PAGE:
Adolfo Guzman-Lopez | Pass / Fail | 89.3 KPCC http://bit.ly/158flnv
April 29th, 2013, 7:10pm :: On Monday LA Unified board member Bennet Kayser called for improvements to the school district’s one-year old Breakfast in the Classroom program, not its elimination.
The statement was prompted by a move by Superintendent John Deasy to put to a vote of the school board the future of a program that's the first project of LA Fund For Public Education, founded by Deasy and an LA philanthropist. The program has fed more than 200,000 students at a third of the district’s schools by moving federally-funded breakfast into the first 15 minutes of the school day
In a written statement, Kayser said an audit earlier this year of the Breakfast in the Classroom program returned a list of things worth fixing but did not propose the program’s elimination. The audit found that some clean-up procedures weren’t followed and that time allotted to eat the breakfast was exceeded by 5 to 30 minutes.
“A better communication and action plan should be considered and brought before the Board. It should take into account any lost instructional time in this era of pressure on students, teachers and parents to achieve better on tests,” Kayser said.
Support for Breakfast in the Classroom appears to have become the latest litmus test for support of current Superintendent John Deasy and his policies.
Kayser said he couldn’t explain a proposal last week by Deasy to take the $6 million funding for the program out of the main budget proposal and put it up for a vote of the seven-member board of education.
Deasy had told the LA Times that United Teachers Los Angeles had made it clear the program was a big problem. He was talking about a teachers survey released a week earlier that found most teachers didn’t like the program because it attracted pests and ate into as much as half an hour of instruction time. Teachers said they’d support Breakfast in the Classroom if it became breakfast in the cafeteria.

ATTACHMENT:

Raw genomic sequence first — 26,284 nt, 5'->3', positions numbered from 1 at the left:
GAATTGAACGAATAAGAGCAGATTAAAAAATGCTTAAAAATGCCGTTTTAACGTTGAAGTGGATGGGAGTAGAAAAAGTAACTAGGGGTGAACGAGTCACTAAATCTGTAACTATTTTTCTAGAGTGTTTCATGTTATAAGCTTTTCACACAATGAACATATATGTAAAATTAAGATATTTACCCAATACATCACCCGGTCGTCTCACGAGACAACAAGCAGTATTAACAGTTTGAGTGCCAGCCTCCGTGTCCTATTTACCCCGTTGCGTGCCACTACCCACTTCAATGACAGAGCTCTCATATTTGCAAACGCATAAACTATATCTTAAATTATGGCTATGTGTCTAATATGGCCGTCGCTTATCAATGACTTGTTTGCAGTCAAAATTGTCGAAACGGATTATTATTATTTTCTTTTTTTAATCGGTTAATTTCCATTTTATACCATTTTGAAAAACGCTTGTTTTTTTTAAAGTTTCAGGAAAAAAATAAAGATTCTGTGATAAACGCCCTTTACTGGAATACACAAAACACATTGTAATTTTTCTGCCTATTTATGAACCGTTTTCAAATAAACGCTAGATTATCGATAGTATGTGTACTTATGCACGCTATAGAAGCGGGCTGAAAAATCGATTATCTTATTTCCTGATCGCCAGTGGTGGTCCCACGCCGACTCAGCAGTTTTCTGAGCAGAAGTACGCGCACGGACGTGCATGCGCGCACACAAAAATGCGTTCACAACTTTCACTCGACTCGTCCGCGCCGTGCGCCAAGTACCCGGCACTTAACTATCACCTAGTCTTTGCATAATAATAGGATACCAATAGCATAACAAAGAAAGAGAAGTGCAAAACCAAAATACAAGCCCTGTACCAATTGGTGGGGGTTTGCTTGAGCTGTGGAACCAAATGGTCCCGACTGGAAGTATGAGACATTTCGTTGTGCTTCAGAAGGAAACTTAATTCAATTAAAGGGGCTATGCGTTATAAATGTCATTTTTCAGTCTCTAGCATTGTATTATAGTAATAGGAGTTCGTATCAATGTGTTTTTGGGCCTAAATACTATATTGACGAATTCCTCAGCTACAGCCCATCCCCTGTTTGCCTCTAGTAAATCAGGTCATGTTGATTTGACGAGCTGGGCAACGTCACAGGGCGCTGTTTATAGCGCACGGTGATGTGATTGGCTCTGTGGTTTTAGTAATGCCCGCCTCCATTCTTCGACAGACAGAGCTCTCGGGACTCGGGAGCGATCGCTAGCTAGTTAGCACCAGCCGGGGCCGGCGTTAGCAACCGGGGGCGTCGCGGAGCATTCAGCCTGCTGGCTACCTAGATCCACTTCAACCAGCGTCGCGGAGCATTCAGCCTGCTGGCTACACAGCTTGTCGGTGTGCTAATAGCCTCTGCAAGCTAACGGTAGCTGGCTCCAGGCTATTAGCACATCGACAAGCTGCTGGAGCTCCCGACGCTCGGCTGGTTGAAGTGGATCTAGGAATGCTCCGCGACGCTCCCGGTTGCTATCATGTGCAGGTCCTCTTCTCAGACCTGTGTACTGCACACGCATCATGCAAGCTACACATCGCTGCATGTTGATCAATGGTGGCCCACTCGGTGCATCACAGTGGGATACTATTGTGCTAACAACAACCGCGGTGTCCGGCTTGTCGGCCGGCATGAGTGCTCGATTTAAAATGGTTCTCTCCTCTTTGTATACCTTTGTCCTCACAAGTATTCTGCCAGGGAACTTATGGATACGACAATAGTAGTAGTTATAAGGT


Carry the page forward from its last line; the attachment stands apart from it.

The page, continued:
Meals are served in the classroom to increase participation rates. UTLA has said it can only support the program if it’s moved to cafeterias. Kayser, a strong backer of the union, did not echo the union’s position.
If board members vote to eliminate the breakfast program, about a thousand jobs would be lost. That’s according to leaders of Service Employees International Union Local 99, which represents LA Unified cafeteria workers.
The union has scheduled a Tuesday morning protest that it says will be attended by parents, cafeteria workers, and custodians outraged that the breakfast program may be eliminated. SEIU praised the program for delivering an important meal to thousands of low-income students.
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